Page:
1. Clothing costs

Sadly, clothing costs seem to be an area where there’s some significant inequality in the workplace – men report average work clothing expenses to be around £500 each year, where women spend triple that – £1,500. Studies suggest that women feel expected to diversify their wardrobe more than a man might, hence the greater spend.

Now, we’re not suggesting that men or women will spend their days working from home either undressed or in pajamas – but there’s significantly less expectation when you’re not seen by co-workers or clients – meaning far less diversity and formality required. And you can consider the odd pajama day as a perk…

Saving – £500-£1000 on average (differing slightly for men and women)

  1. Dry cleaning

The reduced requirement for formal workwear means more of your wardrobe can be washed at home – lessening your reliance on dry-cleaning services. Consumer research shows that dry cleaning costs can top £600 for professional city workers. Even if your costs are much lower, that’s a lot of washing liquid and fabric softener!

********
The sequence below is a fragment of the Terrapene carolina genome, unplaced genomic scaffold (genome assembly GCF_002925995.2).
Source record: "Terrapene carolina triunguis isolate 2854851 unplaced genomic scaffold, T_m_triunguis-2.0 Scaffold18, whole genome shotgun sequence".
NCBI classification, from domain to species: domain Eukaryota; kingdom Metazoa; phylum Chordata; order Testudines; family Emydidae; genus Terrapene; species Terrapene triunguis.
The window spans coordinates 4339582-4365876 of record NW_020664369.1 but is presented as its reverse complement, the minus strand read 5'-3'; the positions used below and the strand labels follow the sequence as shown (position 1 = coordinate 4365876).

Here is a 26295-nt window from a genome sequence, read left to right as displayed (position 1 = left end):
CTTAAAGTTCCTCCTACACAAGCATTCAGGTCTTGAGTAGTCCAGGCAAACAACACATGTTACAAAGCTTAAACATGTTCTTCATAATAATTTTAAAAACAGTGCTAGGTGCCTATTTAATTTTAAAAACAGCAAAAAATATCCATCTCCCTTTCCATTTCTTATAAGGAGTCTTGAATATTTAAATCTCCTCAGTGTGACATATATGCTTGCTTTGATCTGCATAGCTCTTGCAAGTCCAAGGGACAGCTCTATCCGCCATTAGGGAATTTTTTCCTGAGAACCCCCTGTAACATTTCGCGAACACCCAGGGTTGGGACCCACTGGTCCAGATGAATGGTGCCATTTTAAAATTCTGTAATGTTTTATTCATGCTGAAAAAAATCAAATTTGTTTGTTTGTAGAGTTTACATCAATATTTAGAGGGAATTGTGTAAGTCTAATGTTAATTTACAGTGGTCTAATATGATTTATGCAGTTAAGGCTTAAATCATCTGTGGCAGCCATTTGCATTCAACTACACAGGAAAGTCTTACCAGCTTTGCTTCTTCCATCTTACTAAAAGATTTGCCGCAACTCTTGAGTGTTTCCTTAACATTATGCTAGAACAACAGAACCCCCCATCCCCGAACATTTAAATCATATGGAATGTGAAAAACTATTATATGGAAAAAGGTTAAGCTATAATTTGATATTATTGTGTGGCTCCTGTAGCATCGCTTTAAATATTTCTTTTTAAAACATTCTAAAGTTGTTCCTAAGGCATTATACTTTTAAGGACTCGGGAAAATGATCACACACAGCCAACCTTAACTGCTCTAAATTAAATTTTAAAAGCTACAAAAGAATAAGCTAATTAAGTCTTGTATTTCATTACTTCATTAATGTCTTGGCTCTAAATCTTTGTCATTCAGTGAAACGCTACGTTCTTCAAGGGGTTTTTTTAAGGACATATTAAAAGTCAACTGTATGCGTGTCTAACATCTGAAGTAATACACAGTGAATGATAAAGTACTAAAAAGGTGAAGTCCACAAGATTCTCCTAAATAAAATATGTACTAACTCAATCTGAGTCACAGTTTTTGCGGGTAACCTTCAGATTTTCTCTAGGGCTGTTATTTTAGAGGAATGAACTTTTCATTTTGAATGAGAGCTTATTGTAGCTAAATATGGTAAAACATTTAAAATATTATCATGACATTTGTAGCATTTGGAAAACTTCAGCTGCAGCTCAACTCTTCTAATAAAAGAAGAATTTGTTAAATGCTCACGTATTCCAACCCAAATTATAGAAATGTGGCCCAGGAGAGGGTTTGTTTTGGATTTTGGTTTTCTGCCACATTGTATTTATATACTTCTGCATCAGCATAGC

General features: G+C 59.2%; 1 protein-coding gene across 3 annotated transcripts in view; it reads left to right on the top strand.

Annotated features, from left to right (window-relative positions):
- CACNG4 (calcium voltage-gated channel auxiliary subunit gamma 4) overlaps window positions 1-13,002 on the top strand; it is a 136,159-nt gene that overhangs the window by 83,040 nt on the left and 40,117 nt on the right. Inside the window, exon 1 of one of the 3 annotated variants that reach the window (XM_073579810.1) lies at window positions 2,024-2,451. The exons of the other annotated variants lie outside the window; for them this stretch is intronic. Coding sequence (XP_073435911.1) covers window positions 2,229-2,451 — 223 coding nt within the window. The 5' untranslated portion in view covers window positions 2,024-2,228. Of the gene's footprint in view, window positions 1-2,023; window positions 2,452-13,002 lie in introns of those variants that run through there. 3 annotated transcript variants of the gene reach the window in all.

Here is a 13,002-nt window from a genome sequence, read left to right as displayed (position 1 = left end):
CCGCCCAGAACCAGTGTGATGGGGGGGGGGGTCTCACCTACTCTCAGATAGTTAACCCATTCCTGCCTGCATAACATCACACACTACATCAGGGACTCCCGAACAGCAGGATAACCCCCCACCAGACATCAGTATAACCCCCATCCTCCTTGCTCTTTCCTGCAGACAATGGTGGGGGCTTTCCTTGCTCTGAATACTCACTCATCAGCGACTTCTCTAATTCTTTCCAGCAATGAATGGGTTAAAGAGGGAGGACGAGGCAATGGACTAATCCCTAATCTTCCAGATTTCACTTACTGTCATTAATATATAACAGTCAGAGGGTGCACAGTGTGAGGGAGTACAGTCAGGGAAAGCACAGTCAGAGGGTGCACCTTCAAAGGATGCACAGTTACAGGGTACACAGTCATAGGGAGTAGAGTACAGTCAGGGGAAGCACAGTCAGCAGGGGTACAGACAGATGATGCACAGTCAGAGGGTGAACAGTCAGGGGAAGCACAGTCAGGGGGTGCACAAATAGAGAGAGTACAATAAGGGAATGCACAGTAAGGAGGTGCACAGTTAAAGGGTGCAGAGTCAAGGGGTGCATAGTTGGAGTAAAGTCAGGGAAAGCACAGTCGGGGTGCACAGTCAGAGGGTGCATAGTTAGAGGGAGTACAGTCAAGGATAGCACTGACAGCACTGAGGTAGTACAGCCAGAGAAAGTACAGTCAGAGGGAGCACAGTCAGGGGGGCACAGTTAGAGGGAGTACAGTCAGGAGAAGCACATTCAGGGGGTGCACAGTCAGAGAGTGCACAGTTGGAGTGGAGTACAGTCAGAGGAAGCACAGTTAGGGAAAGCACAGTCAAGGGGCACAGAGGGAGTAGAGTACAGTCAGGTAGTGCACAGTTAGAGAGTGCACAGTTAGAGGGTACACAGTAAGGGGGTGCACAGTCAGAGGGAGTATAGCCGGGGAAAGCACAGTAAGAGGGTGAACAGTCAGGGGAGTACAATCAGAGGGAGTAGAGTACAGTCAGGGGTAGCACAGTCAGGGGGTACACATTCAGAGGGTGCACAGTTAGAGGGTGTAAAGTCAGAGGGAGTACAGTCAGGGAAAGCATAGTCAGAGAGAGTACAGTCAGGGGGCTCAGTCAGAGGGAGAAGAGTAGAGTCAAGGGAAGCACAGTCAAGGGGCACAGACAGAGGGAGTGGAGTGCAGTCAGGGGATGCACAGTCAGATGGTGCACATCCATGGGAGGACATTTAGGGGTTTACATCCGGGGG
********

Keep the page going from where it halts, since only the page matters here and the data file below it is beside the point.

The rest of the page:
Saving – an average of around £250 across the UK

  1. Real working time

The next saving is one that is difficult to calculate as it depends almost entirely on your hourly rate, or if you’re self-employed, your daily output.

The average commute time in the UK is currently around 60 minutes every day – although for around 3 million people that figure is much greater, at around 2 hours each day. Effectively, if you’re adding even 1 hour to your working day that means you’re adding around 200 hours of time that is dictated by your job each year. 200 hours – that’s the equivalent of 5 full working weeks either behind the wheel, on a bike or squashed next to a stranger on the bus or the tube.

If you were to apply that time to work at home, your output would be through the roof – which as a self-employed person mean money – but can mean promotion, pay-rises and other perks for remote company workers.

Saving – the financial equivalent of 200 hours each year!

  1. Parking

Oh, you thought we were done with the driving expenses? Sorry to disappoint – but parking can add anywhere between a £3.50 and an astronomical £50 each day depending on where you live and how close to a city center you need to park. Londoners – congratulations, you officially live in the most expensive city in the world when it comes to parking! Not to mention any congestion charge.